When Army Capt. Stefanie Pelkey's husband returned from Iraq, "his light was gone," she says. Army Sgt. T.J. Hart says he barely survived the numbness that led Pelkey's husband away.
R. E. Stearns
Spoilers! Medical vs. legal death in the Marvel Universe. Here's where it gets crazy:
For most of the first season of Agents of S.H.I.E.L.D. I wondered what on earth I could write about. Comparatively little of the series raised any interesting legal questions, at least ones that could be answered in any kind of concrete way based on the information presented in the series and the Marvel Cinematic Universe. For example, S.H.I.E.L.D.’s jurisdiction is still kind of an open question, with the agency operating freely in some countries but not others. This suggests some kind of treaty, but there just aren’t enough details to do more than speculate.
And then, finally, near the end of the season I received an email from a reader asking some great questions. Massive spoilers for Agents of S.H.I.E.L.D. below, so if you haven’t seen season one and don’t want to be spoiled, stop reading now.
I’m going to quote at length from Megan’s email, since she did a good job of summarizing the back story leading into her questions:
In the movie Avengers, Agent Coulson is killed by Loki. In the scene where Director Fury finds him bleeding out on the floor, this conversation ensues:
Coulson: “Sorry boss, the god rabbited.”
Fury: “Just stay awake. Eyes on me.”
Coulson: “No, I’m clocking out here.”
Fury: “Not an option.”
Coulson: “It’s okay, boss. This was never gonna work if they didn’t have something to…” *dies*
In the course of the show Agents of SHIELD, we learn that Coulson is still alive and the mystery of how he survived has been a big plot arc. At the beginning, it’s implied that he was only dead for somewhere between 8-40 seconds before he was revived, and that Fury lied to the Avengers about his death in order to motivate them to fight. As the show progresses, however, we learn that Coulson has no memory of his recovery in a hospital – just being on Tahiti with a physical therapist until he was recovered enough to assume active duty again. Then we learn that Coulson was dead for several days before he was revived/resurrected – at which point we see a scene of a rather sinister looking robot doing something to his brain, and Coulson begging for them to just let him die, but his wishes being ignored. From there, we learn that Coulson’s memory was tampered with because it was believed that being brought back to life had left him nearly suicidal, and they were trying to give him a pleasant memory of his recovery to counter any suicidal tendencies.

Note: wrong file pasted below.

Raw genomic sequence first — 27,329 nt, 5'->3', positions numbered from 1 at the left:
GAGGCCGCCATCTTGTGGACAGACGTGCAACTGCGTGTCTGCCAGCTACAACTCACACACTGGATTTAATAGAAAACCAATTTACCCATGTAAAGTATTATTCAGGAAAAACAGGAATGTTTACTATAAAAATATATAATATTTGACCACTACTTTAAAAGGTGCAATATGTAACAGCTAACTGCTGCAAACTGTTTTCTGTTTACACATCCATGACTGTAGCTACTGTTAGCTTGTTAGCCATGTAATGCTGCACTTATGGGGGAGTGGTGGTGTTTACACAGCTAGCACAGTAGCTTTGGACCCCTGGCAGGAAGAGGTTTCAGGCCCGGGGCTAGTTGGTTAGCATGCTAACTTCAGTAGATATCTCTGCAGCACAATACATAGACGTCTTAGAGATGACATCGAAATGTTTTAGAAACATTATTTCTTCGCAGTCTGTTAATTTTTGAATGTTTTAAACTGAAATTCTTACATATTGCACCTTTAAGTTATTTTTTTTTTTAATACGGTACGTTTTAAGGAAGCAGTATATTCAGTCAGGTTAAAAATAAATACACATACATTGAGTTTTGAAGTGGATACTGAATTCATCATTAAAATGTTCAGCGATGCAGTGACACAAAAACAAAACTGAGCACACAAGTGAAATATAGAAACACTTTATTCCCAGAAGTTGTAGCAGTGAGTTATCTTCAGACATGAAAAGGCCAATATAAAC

In recent episodes, we’ve learned that they used an experimental drug (apparently harvested from a Kree) which caused complete cellular regeneration and thus brought Coulson to life. Last night’s episode found us discovering that Coulson knew about this project pre-Avengers and was directly in charge of it. It was designed to save the life of a mortally wounded Avenger, but that while the injuries were repaired, the drugs caused mental degradation and instability, so Coulson recommended that the project be scrapped and never used again. In regards to stopping the mental degradation, he stated that “the only course of action that showed any promise of stemming these side effects was memory replacement – erasing completely the awareness of what they’d been through.” He went so far as to tender his resignation to Fury (whether as the director of this project, or completely from SHIELD is rather vague).
The first question I have is related to the “resurrecting superheroes” posts you’ve done in the past. Coulson was – as far as we’ve been told – an ordinary citizen working for a government agency. Did his speech to Fury in Avengers essentially amount to a DNR request, and what rights did Fury violate by resurrecting Coulson – apparently against his will? I understand life-saving attempts wouldn’t apply in this case, since we do see a medical response team try to bring Coulson back, but given that it was several days after Coulson was declared dead, did Fury have the right to order this procedure done?